The morning bell rings at 8:10 for elementary students in Chehalis, Wash. The journey to get there may have been smooth, rainy, bumpy, sunny or all of the above. Maybe the school bus picked them up right on schedule and continued an easy morning routine. Maybe a parent dropped them off, rushing from a late wake-up, with a forgotten library book still at home and more than a hint of bedhead.
No matter what happens before students arrive, the engineers and architects designing two new elementary schools for the Chehalis School District hope that arrival will be warm and welcoming.
“We put ourselves in the students’ shoes when designing for schools,” shares Ross Jarvis, senior project manager at SCJ Alliance. “We also put ourselves in the parents’ shoes, those of the staff and everyone else who uses the facilities. We strive to create a space where kids feel welcome and parents feel safe.”
The district is building two new elementary schools to replace three schools that currently serve students from pre-k through fifth grade. The 42-acre site was donated by long-time Chehalis schools supporter Gail Shaw and is adjacent to the currently-operating middle school. The design incorporates the middle school, creating an integrated, single-campus feel.
SCJ Alliance is providing both civil engineering design and landscape architecture services for the new schools, as part of the design team headed by the building designers, McGranahan Architects.
The schools will have a total footprint of 99,800 square feet and the site will include a dedicated bus loop, parent parking and drop-off areas, and frontage improvements. SCJ’s role also includes water main design, sanitary sewer extension, and a stormwater detention system that alleviates downstream impacts for residents to the north.
“Having all three schools on one campus will foster a strong sense of belonging and continuity,” Ross said. “The site has a clear point of entry and is designed to provide a cohesive feel and intuitive pathway from place to place.”
SCJ Principal Landscape Architect Jeff Glander added, “Since the elementary school uses the middle school for music classes, maintaining a walkable route between the two was imperative. The design incorporates pockets of explorable landscape areas with native plants and seating rocks, allowing students to engage in outdoor classroom activities and interact with the landscape.”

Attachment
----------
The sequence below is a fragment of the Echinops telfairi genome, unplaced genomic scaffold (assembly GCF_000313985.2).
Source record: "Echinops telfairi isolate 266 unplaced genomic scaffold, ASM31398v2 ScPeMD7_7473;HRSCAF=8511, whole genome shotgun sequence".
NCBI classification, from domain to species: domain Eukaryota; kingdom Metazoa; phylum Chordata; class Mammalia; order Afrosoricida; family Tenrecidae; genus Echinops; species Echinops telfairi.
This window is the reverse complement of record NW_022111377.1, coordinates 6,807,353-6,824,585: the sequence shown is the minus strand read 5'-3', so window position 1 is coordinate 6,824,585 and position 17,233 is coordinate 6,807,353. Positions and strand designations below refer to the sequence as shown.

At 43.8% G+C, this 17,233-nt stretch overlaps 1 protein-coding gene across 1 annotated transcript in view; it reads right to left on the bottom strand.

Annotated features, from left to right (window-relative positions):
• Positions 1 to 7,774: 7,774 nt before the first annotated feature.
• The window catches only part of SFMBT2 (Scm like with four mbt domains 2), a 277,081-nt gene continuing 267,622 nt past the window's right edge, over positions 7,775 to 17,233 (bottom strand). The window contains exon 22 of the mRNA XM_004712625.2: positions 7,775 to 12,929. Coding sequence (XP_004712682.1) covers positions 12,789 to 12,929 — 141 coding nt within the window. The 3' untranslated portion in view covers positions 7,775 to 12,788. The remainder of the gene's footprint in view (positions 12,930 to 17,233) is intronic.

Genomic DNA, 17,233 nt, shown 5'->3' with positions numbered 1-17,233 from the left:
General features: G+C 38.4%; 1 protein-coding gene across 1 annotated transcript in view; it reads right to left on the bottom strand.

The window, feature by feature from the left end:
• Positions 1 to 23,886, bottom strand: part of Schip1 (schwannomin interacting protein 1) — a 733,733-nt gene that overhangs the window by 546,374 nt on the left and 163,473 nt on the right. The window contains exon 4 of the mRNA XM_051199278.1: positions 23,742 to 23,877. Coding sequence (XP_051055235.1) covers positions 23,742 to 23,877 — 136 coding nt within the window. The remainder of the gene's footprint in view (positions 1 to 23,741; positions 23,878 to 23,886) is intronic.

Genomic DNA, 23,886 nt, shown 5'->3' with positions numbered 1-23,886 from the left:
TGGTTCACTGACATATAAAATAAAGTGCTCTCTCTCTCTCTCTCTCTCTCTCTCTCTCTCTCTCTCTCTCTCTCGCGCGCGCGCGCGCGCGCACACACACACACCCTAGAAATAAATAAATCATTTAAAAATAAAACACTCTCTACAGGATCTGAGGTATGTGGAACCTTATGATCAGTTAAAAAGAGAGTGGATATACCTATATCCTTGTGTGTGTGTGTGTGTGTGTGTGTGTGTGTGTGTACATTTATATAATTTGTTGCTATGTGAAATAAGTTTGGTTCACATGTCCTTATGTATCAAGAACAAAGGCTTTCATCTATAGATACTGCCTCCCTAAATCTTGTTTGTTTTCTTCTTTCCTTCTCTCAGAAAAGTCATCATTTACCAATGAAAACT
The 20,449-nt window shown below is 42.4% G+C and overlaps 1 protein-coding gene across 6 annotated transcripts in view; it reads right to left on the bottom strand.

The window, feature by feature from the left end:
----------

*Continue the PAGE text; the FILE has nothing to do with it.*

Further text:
The opportunity to incorporate the middle school and elementary school experience together is unique and was part of the reason this location was chosen.
“The relatively flat parcel of donated land features a large, central pasture space that was preserved to reflect the past agricultural use of the land and context of the site setting,” Jeff continued, adding that the campus will also serve as a community gathering space.
The new schools mirror each other’s design, and the central plaza area ties the two together. The linear plaza encourages social interaction and allows clear sight from one school to the next for teachers and students traveling between them. It also creates separate areas for car and bus pickup and drop-off, which is important for minimizing confusion for younger students. Seating areas, a covered walkway, and concrete walks allow students to continue to interact between the separate areas.
“Whether they get the chance to bring their lunchbox outside in the middle of the day, or race to the covered waiting areas at the end of it, we want students to grow up appreciating, enjoying and caring for the natural world around them,” Jeff said.
The afternoon bell rings at 2:25 for elementary students in Chehalis, and their journey from there will be as unique as the students who hear it. But the people involved in designing the space for their hours in between, hope it will be a place they want to be, whether their days are smooth and sunny, bumpy and rainy or everything in between.